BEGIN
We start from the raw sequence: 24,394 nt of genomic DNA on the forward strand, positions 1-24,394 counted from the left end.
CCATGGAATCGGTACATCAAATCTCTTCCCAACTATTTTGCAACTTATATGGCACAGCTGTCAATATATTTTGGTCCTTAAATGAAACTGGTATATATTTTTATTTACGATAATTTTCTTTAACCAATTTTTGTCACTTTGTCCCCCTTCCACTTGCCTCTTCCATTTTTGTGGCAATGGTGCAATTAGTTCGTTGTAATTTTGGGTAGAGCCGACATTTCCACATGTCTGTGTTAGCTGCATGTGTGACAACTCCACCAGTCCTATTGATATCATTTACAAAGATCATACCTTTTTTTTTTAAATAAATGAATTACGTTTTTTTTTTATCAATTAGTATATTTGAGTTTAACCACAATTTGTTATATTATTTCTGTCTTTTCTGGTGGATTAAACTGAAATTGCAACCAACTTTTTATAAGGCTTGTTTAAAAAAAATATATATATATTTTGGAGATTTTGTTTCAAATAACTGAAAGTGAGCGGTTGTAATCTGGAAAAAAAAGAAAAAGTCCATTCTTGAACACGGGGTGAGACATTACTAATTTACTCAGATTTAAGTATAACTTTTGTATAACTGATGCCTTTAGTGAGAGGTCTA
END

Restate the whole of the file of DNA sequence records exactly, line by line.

We start from the raw sequence: 24,394 nt of genomic DNA on the forward strand, positions 1-24,394 counted from the left end.
CCATGGAATCGGTACATCAAATCTCTTCCCAACTATTTTGCAACTTATATGGCACAGCTGTCAATATATTTTGGTCCTTAAATGAAACTGGTATATATTTTTATTTACGATAATTTTCTTTAACCAATTTTTGTCACTTTGTCCCCCTTCCACTTGCCTCTTCCATTTTTGTGGCAATGGTGCAATTAGTTCGTTGTAATTTTGGGTAGAGCCGACATTTCCACATGTCTGTGTTAGCTGCATGTGTGACAACTCCACCAGTCCTATTGATATCATTTACAAAGATCATACCTTTTTTTTTTAAATAAATGAATTACGTTTTTTTTTTATCAATTAGTATATTTGAGTTTAACCACAATTTGTTATATTATTTCTGTCTTTTCTGGTGGATTAAACTGAAATTGCAACCAACTTTTTATAAGGCTTGTTTAAAAAAAATATATATATATTTTGGAGATTTTGTTTCAAATAACTGAAAGTGAGCGGTTGTAATCTGGAAAAAAAAGAAAAAGTCCATTCTTGAACACGGGGTGAGACATTACTAATTTACTCAGATTTAAGTATAACTTTTGTATAACTGATGCCTTTAGTGAGAGGTCTA